Elastic contracts again
As Virbac Paprec 3 crossed the longitude of Cape Leeuwin this morning at around 1010 GMT, the leading French pair were moving at more modest speeds seeing their record lead ebbing again as the chasing trio catch up steadily.
For Jean-Pierre Dick and Loïck Peyron they are at the mercy of more benign conditions as they transit the second Australian safety barrier, allowing the pursuing trio of Mapfre, Estrella Damm and Groupe Bel to regain 100 miles. The latter group are still in the strong winds generated by a low pressure system while the leaders, pressed north to comply with the safety gate, find themselves flirting with the vagaries of the high pressure system above them stationed in the Australian Bight.
Whether these losses will increase or decrease in the Tasman Sea and across to New Zealand seems to be the big question of the moment. The weather situation changes almost daily as the different winds meet - the overheated air masses from Australia’s deserts, and the cold polar air which rushes up from the south.
One current weather model certainly paints a difficult scenario for Virbac-Paprec 3, where she may be forced to stay south as long as possible as the high moves east with them, in which case there may be an opportunity for the chasing trio to sail a much more direct route and regain yet more ground.
But the forecasts are a moveable feast and contrast with what leading skippers Dick and Peyron suggest they are looking forward to.
Loick Peyron: “There was not even the time to check on the passing at Leeuwin. There are always so many things to do on board, cleaning, fixing, drying things, we checked things around the boat and have a nap and that is all part of the general organization. I was considering when to shave my beard. I’m looking a bit like Father Christmas. Jean Pierre’s is a bit more random, like an ibex. It is not so very fast at the moment, but the conditions are due to get windier. There will lots of things to do and be ready with for sail changes. The conditions we expect will be quite tough. We are looking forward to the passage of the Cook Strait, but before that you never really can be sure what will happen. But being at the front does not really influence how we sail. We are a little more careful and conservative in the manoeuvres. On the other hand we push hard all the time but slow down when we feel we have to.”
Dick looked forward to Cook Strait. Among the leading four boats he is the only crewman to have raced through them before when he last sailed in the Barcelona World Race. “The Cook Strait is always a piece of magic at the end of a month and a half at sea," recounted Dick. "You are dirty and missing lots of things and you pass through the strait in New Zealand where life is cool. There are high speed motor boats which pass you and the fact that you are just passing through is always a bit of a wrench. To see people, human life beside you is rather magical. With the mountains it is magnificent, majestic, really impressive. But then you have to plunge into the Pacific. It is a very unique moment though, but also it can be quite violent. But it should be moderate, passing through in the middle of summer and so it should be a bit less risky.”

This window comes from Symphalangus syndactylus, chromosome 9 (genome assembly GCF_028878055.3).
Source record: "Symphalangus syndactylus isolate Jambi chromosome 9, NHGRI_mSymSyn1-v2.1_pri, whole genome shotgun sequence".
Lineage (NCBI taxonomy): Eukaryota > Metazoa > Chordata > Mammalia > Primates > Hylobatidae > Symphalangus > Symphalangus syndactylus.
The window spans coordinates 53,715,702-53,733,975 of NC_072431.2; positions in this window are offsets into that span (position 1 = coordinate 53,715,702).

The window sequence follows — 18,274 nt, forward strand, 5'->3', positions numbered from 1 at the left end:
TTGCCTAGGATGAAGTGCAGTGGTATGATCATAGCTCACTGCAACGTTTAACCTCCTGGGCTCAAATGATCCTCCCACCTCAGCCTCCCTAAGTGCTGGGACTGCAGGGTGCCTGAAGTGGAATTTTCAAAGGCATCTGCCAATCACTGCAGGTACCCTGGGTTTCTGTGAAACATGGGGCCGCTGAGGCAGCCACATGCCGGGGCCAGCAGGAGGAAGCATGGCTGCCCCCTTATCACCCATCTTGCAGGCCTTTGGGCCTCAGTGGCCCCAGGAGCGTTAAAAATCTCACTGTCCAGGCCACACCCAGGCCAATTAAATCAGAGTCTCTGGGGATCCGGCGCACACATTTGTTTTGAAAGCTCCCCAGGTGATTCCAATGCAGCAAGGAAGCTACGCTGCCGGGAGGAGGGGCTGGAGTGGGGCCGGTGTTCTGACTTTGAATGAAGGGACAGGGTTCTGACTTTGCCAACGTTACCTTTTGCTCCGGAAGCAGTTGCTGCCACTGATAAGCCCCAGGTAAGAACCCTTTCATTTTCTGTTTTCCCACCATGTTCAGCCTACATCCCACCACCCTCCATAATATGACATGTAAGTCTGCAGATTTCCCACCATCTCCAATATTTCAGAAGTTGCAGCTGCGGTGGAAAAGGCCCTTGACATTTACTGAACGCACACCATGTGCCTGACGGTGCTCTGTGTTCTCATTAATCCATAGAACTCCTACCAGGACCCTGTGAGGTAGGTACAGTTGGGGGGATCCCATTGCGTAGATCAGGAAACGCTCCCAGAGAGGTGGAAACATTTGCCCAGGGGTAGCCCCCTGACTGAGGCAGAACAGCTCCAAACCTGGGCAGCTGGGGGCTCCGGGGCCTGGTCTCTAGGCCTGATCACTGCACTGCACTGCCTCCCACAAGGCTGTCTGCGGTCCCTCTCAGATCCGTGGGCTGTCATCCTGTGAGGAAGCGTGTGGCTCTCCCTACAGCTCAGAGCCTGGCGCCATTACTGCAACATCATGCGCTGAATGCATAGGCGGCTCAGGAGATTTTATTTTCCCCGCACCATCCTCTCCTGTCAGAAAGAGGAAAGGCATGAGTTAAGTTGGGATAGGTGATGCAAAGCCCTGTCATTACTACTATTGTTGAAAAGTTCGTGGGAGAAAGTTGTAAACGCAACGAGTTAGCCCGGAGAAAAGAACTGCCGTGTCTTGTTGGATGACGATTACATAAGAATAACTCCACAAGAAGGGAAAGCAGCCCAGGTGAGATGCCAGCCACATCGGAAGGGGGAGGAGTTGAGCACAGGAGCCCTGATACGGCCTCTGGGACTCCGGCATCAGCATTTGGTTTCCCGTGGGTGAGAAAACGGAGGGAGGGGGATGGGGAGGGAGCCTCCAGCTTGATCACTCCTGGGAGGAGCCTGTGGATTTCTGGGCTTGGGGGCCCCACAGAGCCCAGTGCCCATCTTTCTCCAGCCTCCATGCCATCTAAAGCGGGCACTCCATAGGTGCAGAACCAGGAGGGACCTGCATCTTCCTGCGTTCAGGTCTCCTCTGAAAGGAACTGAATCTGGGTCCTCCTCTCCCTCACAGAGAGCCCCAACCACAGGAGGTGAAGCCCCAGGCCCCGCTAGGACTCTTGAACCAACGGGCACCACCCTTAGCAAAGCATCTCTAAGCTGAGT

Among the chasing group on Estrella Damm, Alex Pella and Pepe Ribes push second placed Mapfre relentlessly, and are now within 23 miles of the Spanish Olympic medalists, who were the quickest in this afternoon’s sched.
After close to 40 days at sea there is a certain core race fitness and sharpness which starts to be called on, a stamina which is maintained now by careful management. For the likes of veteran Dominique Wavre and Michèle Paret, it is almost built in as it is for Dee Caffari who is now on her fourth lap of the planet.
“40 days is like ten days is like 20 days, is like 60 days. None of it feels any different," admitted Caffari. "We live in our own little world. But two days ago we had a problem with our sleep. It is not dark for very long. It is daylight until after midnight and we got out of synch with our sleep patterns a little bit. But we are good and feeling pretty good now.”
This has had to be learned progressively by the young IMOCA 60 rookies Ryan Breymaier and Boris Herrmann on Neutrogena. Breymaier admitted today that they have modified their ideas about simply trying to put up the biggest sails for as long as they could hang on to them, and now – rested and revived after a few intense days of fast sailing and repairs – the duo are sticking hard to the wake of Wavre and Paret’s Mirabaud.
“We are definitely feeling better these days. We have got all the work done on the boat and got over all the problems we had on the boat recently and we have been sleeping rather than gluing things back together or driving the boat, while the other glues things back together. And that has a positive impact on us. We are thinking more clearly, making smarter decisions, and sailing faster. I feel stronger all the time, I feel like I don’t really need to weigh as much as I sometimes do and all the work we do has certainly improved my fitness.”
For the trio at the rear of the fleet, the next few days will be their most challenging of the race yet, one offering big opportunities in a fast moving low pressure system which will start by giving them some very difficult conditions - for many of them their first big south Indian Ocean blow, as We Are Water’s Jaume Mumbru explained: “We have a monster behind which will reach us tonight. We expect 60 knots winds and eight metres waves. The wind will be polar, very cold, and the water like ice. We are preparing all out safety gear, harnesses, we hope to be ready to ride out the storm. We hope this powerful westerly wind will give us the chance to make some inroads and make some good runs. We have to be on high alert and monitor the changes all the time...”